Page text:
“I’m not going to give up. I’m going to try to live every day to the best that I can.”
W.S. Neal High School Principal Phillip Ellis|Principal vows to fight cancer

Published 1:16 am Saturday, August 29, 2009

By Staff
Story and Photo by Kerry Whipple Bean
Phillip Ellis knew something was wrong. The W.S. Neal High School principal lived most of the spring with a pain in his chest, one he thought at first was a simple pulled muscle. By graduation the pain had spread to his back, and he could feel a knot in his chest.
But as he and his family prepared for one of the greatest honors of Ellis’ career — his selection to the Alabama Future Farmers Association’s Wall of Honor — Ellis told no one, not even his wife, of his fears.
Not long after he returned from the FFA ceremony, Ellis shared his concerns with his family. A doctor soon confirmed his fears with a diagnosis of multiple myeloma, a rare and aggressive form of cancer.
For Ellis, it was a second time in a few days to be faced with his own mortality. At the Wall of Honor ceremony, he was struck by the knowledge that most of the names on the list were of those who were deceased.
That attitude — and the prayers of family, friends, students and colleagues — are key to Ellis’ treatment, he said.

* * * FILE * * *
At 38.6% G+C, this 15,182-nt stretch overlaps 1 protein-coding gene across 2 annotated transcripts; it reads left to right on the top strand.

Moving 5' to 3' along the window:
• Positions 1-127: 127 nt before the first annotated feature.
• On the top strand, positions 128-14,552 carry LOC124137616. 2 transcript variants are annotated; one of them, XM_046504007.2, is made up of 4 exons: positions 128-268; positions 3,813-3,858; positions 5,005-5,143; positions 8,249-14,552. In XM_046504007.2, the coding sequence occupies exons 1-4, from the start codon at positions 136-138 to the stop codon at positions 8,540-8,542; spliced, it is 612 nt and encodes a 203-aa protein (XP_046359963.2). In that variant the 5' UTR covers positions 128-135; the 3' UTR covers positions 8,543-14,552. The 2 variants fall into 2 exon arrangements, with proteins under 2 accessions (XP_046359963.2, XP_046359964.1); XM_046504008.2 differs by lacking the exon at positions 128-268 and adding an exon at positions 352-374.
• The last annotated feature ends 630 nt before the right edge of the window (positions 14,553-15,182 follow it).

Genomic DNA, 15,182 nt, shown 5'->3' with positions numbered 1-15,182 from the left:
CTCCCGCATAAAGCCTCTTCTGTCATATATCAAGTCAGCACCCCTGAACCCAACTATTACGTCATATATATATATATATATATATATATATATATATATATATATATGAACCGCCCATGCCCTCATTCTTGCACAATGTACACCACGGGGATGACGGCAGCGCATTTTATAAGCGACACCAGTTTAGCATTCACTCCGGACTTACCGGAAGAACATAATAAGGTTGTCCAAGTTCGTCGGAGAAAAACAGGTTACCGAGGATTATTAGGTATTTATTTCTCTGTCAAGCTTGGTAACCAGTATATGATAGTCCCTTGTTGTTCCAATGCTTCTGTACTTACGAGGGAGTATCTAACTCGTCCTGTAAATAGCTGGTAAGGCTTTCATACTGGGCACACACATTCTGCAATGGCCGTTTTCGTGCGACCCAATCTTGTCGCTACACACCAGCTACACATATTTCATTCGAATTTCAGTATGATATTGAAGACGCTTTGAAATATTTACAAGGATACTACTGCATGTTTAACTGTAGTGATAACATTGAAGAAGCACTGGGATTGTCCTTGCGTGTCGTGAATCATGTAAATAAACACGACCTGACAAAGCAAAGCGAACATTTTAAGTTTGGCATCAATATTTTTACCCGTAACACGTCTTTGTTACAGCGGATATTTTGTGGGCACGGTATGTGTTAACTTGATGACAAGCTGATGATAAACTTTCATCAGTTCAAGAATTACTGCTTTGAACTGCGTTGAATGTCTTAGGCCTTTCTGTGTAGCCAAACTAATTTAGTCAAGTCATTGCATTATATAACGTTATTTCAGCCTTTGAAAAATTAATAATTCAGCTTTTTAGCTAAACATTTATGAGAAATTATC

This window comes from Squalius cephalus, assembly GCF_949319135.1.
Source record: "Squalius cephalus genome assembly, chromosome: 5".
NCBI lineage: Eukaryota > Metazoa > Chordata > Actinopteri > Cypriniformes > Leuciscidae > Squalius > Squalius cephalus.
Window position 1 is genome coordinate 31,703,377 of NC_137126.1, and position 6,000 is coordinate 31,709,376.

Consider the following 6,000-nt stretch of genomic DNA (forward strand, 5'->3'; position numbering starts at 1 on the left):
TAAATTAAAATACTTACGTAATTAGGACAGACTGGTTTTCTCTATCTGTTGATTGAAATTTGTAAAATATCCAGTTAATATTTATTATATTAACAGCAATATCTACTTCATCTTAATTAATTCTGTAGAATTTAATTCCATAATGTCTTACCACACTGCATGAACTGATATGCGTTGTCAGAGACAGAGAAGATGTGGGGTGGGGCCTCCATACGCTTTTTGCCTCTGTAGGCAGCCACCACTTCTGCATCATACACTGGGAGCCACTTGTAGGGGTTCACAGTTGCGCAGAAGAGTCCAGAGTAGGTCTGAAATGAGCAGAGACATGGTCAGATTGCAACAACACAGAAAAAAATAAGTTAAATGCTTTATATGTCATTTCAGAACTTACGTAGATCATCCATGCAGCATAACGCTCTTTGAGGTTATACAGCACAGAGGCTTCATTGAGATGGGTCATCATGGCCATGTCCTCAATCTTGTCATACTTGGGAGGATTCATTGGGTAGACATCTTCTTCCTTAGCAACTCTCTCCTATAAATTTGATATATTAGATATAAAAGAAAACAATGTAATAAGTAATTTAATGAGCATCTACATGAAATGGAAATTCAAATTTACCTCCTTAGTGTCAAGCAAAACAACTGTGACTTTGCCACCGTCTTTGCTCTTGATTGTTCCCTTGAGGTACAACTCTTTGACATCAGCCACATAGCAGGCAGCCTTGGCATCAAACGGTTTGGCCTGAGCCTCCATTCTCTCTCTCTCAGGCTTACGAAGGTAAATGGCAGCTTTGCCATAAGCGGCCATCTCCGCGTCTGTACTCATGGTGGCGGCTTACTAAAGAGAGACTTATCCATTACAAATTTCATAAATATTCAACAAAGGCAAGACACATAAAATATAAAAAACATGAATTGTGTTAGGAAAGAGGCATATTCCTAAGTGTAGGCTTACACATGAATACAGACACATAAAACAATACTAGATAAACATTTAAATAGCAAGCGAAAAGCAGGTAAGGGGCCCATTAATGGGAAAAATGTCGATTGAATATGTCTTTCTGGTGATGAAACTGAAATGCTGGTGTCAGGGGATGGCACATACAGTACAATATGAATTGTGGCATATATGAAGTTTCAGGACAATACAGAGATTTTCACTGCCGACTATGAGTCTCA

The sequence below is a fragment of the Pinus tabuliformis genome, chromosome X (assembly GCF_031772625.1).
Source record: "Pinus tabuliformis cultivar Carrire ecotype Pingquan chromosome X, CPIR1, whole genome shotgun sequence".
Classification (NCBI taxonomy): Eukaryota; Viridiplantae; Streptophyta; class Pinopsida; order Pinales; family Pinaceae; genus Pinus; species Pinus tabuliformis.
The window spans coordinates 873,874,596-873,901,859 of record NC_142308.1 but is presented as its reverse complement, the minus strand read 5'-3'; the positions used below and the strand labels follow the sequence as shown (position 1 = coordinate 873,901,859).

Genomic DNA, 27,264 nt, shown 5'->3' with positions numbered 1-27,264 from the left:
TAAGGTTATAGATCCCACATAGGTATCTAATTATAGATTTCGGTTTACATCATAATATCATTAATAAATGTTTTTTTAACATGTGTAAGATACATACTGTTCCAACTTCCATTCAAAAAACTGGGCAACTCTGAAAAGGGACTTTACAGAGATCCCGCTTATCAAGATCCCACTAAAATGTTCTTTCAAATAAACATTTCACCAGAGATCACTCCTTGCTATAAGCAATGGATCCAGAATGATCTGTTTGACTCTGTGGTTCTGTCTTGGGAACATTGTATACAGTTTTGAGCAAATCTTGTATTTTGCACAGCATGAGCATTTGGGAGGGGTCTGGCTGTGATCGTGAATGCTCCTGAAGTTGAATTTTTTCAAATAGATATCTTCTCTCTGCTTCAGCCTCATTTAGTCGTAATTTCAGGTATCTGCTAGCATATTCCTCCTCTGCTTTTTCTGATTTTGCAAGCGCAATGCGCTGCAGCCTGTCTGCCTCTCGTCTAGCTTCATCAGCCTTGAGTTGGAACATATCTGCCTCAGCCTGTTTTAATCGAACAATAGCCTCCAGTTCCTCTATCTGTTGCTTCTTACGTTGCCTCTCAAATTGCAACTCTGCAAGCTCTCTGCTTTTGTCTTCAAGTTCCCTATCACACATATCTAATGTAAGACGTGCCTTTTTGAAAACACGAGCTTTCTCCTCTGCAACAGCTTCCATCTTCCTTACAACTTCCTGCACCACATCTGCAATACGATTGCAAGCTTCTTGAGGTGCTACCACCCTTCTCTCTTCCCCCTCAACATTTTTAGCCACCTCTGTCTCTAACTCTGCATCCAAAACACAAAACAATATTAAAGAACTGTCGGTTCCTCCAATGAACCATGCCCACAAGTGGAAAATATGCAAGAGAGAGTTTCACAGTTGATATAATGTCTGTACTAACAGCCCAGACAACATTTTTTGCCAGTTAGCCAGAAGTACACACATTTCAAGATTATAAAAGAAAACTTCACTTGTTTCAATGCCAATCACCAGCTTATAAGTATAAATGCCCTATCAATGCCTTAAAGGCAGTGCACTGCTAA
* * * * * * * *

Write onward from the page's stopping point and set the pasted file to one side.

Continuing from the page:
Surrounded by prayers
Ellis began to suspect something was wrong when his back pain simply wouldn’t go away.
But as the pain grew worse, Ellis knew something was wrong. He kept his fears from his family, even his wife, Saundra, principal at Brewton Elementary School.
But when he planned to go to the doctor after returning from the awards ceremony, Ellis confided in his family. His wife has been his greatest cheerleader and support, he said.
He has also drawn strength from the people who have called, written notes or stopped him in the halls at school to wish him well or offer words of encouragement.
Ellis’ church family at First Presbyterian has surrounded him, with pastor John Mathieu offering support as well.
The man who at first didn’t want to share his fears of his disease now welcomes the public attention — and prayers.
The next steps
If Ellis has faith in God, he also has faith in modern medicine. Admittedly a man who rarely went to the doctor, Ellis said he has come to rely on his many physicians — those locally and at UAB.
Ellis’ current chemotherapy treatments are being done in Brewton. He is hoping they will make him strong enough to undergo a unique stem cell treatment, most likely to happen at UAB in Birmingham.  To get to that point, Ellis has to be down to between 5 and 10 percent of cancer cells in his body.
While the odds are difficult with such a rare disease, Ellis has faith in his doctors.
Multiple myeloma has a five-year survival rate of 35 percent, according to the American Cancer Society. Ellis’s diagnosis was made relatively early, although it is difficult to catch the disease.
Looking ahead
Ellis was diagnosed June 16, but he has missed few days of work at W.S. Neal.
He isn’t ready to give up his life’s work — education — when there is so much left to do.
And Ellis has his eye on one particular date in the near future — his daughter Karen’s wedding day in November.
Beyond that, he said he will take things one day at a time. Ellis’ favorite room in his house is the sunroom, where he tries to spend some time every morning.

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